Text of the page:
Nineteenth Sunday after Pentecost

by Crossings

Matthew 22:34-46
Nineteenth Sunday after Pentecost
Analysis by Jerome Burce

22:34 When the Pharisees heard that he had silenced the Sadducees, they gathered together, 35 and one of them, a lawyer, asked him a question to test him. 36 “Teacher, which commandment in the law is the greatest?” 37 He said to him, “‘You shall love the Lord your God with all your heart, and with all your soul, and with all your mind.’ 38 This is the greatest and first commandment. 39 And a second is like it: ‘You shall love your neighbor as yourself.’ 40 On these two commandments hang all the law and the prophets.” 41 Now while the Pharisees were gathered together, Jesus asked them this question: 42 “What do you think of the Messiah? Whose son is he?” They said to him, “The son of David.” 43 He said to them, “How is it then that David by the Spirit calls him Lord, saying, 44 ‘The Lord said to my Lord, “Sit at my right hand, until I put your enemies under your feet”‘? 45 If David thus calls him Lord, how can he be his son?” 46 No one was able to give him an answer, nor from that day did anyone dare to ask him any more questions.

Author’s Note: Warming Up: It’s October. That means baseball playoffs (“Go Brewers!”). And lo, a strange conjunction between baseball and the larger narrative this text belong to, where things happen in sets of three. The narrative relates the controversy between Jesus and the key defenders of the religious status quo in the wake of Palm Sunday’s cleansing of the temple. It starts when Jesus answers a lily-livered challenge to his authority (21:23-27) by telling three hard, sharp parables, each aimed squarely at his opponents. We heard all three of them on recent Sundays (21:28-32, 33-44, 22:1-14). After that the opponents swing back with three attempts to unmask Jesus as a rebel, rube, or charlatan (22:15-22, 23-32, 34-40). The last of these attempts comprises the first part of the present text, wherein there also lurks a baseball-style three-ness. Hence the direction the analysis will take.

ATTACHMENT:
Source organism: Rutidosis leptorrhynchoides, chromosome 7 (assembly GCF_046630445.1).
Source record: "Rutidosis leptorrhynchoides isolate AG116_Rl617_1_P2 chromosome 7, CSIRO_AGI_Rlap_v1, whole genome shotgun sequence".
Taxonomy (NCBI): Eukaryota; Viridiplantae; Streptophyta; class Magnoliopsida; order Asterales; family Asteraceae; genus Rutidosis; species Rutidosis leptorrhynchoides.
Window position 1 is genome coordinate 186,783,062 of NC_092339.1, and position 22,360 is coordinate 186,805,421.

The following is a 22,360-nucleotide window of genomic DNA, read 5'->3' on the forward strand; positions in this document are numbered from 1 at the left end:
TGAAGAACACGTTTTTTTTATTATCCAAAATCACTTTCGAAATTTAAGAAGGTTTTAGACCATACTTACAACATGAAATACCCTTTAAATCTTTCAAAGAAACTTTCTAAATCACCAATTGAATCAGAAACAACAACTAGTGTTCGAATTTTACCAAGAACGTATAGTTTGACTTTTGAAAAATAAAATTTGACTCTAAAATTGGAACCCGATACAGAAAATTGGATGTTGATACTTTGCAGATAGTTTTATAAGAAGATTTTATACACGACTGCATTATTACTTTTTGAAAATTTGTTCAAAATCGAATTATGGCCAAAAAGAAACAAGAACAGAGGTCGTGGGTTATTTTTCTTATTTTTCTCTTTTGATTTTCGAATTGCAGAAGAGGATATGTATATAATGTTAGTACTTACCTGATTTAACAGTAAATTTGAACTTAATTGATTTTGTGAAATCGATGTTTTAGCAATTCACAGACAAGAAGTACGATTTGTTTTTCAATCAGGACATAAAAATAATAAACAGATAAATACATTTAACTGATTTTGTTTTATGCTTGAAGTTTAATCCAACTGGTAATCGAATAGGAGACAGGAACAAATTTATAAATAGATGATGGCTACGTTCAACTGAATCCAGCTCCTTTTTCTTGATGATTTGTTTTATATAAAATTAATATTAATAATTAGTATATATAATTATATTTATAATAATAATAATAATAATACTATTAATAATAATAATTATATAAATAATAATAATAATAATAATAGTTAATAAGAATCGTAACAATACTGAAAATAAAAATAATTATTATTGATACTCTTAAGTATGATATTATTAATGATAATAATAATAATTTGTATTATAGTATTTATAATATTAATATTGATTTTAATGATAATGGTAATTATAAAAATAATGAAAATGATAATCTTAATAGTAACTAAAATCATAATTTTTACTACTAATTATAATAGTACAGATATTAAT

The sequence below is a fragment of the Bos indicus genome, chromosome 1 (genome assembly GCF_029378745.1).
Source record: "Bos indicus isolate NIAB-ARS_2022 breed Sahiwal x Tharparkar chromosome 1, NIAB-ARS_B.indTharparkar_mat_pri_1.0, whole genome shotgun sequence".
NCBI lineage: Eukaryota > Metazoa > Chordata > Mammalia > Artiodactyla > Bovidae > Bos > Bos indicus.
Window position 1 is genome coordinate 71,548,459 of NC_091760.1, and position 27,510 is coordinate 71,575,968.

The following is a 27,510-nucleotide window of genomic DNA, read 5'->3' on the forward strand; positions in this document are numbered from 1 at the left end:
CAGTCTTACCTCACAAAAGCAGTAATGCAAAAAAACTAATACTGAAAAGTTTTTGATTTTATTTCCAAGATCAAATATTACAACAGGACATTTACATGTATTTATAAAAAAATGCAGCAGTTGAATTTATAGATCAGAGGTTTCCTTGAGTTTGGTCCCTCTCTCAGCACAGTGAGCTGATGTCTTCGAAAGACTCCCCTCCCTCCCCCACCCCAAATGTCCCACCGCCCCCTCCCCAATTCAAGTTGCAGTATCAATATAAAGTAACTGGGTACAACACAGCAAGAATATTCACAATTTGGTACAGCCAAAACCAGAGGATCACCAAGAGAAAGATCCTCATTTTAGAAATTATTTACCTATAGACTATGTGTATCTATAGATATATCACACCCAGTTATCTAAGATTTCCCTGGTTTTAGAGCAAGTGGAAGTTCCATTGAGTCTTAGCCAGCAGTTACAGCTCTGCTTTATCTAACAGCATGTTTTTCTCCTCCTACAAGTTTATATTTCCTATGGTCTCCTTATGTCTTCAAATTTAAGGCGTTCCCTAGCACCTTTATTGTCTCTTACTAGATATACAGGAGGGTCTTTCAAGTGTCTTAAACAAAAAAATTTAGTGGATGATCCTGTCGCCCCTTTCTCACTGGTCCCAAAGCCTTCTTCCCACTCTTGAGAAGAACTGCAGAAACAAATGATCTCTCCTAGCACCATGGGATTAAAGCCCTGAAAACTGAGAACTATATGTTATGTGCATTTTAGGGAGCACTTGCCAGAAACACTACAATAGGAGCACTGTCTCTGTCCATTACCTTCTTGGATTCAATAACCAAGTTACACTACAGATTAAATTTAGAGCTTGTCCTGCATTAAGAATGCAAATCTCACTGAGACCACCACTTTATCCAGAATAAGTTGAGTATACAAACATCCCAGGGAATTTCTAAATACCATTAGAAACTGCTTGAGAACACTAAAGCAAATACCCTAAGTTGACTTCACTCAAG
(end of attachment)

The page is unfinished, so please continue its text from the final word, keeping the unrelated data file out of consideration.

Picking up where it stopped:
DIAGNOSIS: Striking Out

Step 1: Initial Diagnosis (External Problem) :  Fastball. “Gotta Love God? You Bet!”
They’ve gone down swinging, first the Pharisees (22:15), then the Sadducees (22:23), leaving one and all “amazed” or “astounded” at the ease of their dispatch (22:22, 33). Now the legal expert (v. 35) steps up to the plate, doubtless brimming with confidence that he’ll succeed where others did not, the aim being to extract some piece of career-destroying folly from the trouble-making upstart. A question about basic, fundamental law should do the trick. And why not? See (thinks the lawyer) what little regard this rabble-rousing fellow has shown for the proprieties and conventions of temple-based enterprise (21:12). And we chiming in from across the centuries might further observe how often law-centered questions have seduced the fellow’s well-intentioned adherents into saying very stupid things like “The greatest commandment? Don’t drink. No playing cards.” Or conversely, “Why ask? Who cares? We Spirit-led types are so beyond commandments.” Etc. Be all this as it may, the lawyer pops his question expecting some species of response that he can belt out of the park. Instead Jesus fires back with the one and only answer that brooks no disagreement or even discussion: “You shall love the Lord your God,” etc. (v. 37). That’s straight from the heart of Moses, of course (Deut. 6:4). No question either that it’s the very thing that God will want above all else. So the lawyer gapes as the answer whizzes by, as will anyone else who imagines that Christ is soft, fuzzy, or trivial on questions of the law. He leaves us nothing to swing at, no argument to mount. Strike one.

Step 2: Advanced Diagnosis (Internal Problem) : Curve Ball. “Got a Heart for the Neighbor? Show Me!”